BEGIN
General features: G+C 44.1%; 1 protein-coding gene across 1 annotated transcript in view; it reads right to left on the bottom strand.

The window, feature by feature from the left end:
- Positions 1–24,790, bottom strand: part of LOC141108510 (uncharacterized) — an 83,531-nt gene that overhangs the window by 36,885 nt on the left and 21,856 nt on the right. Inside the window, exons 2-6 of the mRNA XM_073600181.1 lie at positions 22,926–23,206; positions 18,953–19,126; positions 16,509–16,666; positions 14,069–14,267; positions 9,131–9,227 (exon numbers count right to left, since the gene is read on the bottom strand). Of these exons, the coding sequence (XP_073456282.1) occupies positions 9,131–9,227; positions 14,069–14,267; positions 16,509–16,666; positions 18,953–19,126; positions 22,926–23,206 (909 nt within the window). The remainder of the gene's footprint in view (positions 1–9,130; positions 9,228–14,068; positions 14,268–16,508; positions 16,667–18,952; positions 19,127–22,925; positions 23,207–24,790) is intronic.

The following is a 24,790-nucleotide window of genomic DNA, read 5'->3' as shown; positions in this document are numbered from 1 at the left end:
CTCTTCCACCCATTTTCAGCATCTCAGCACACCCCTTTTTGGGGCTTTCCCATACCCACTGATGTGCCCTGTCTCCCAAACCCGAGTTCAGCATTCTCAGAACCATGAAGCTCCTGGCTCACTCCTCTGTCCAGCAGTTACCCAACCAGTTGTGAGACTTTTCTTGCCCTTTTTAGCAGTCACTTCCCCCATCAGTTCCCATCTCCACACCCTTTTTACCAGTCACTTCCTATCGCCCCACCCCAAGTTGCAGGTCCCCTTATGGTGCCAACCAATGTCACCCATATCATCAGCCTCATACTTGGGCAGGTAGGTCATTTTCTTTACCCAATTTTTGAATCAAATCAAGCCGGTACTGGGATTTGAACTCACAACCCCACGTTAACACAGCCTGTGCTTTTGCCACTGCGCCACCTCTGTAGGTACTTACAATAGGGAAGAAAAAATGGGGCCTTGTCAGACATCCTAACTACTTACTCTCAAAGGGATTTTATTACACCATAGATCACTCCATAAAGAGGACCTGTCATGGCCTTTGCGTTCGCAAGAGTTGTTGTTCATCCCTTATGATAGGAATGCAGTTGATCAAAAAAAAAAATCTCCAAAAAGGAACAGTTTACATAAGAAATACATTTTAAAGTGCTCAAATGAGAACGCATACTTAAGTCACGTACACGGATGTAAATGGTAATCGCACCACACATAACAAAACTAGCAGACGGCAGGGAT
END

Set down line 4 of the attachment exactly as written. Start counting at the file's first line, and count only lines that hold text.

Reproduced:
The following is a 24,790-nucleotide window of genomic DNA, read 5'->3' as shown; positions in this document are numbered from 1 at the left end: